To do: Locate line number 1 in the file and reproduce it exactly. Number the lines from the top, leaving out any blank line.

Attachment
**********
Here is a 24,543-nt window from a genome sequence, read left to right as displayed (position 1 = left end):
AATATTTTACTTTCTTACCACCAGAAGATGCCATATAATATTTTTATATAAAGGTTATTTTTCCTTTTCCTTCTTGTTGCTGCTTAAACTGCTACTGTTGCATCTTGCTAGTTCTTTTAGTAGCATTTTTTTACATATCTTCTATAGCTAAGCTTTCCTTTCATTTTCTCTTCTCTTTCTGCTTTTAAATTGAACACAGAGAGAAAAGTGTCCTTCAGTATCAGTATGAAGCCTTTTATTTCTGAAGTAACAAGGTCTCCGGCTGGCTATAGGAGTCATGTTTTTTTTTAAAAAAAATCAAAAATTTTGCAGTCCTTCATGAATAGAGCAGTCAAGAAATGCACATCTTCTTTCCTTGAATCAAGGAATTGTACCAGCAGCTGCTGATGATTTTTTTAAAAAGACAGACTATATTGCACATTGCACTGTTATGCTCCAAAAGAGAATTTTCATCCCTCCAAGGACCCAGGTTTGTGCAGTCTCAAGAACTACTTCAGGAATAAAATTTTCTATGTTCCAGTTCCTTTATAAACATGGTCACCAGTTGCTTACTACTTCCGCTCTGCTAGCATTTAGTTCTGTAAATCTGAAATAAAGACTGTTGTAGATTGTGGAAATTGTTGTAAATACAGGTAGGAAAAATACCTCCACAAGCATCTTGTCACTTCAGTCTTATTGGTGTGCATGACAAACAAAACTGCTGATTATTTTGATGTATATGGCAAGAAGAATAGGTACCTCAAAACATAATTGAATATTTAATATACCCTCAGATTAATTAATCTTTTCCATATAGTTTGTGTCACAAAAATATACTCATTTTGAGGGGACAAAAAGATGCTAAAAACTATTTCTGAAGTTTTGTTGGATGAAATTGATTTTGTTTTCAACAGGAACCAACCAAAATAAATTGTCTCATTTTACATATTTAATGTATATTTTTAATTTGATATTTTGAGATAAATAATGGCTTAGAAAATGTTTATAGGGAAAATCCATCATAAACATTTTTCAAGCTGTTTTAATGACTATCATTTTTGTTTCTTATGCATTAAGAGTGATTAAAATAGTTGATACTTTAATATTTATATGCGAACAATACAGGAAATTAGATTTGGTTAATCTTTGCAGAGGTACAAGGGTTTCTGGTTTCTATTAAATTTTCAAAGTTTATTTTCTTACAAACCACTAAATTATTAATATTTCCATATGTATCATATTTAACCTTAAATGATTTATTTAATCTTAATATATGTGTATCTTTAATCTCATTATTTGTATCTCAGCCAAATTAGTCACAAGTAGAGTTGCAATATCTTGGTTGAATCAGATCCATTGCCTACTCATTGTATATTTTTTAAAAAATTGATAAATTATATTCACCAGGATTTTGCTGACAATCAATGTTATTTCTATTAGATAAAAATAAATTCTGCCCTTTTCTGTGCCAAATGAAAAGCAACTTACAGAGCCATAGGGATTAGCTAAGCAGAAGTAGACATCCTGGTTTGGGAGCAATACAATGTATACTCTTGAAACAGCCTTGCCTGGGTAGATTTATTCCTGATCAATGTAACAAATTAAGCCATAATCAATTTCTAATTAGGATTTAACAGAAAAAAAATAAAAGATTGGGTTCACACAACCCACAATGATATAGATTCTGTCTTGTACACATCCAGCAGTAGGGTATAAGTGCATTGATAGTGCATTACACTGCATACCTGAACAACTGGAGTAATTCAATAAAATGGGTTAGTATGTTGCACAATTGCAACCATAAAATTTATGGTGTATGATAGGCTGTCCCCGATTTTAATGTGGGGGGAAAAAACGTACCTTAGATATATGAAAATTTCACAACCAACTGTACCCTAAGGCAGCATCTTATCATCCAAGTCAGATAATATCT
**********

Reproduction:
Here is a 24,543-nt window from a genome sequence, read left to right as displayed (position 1 = left end):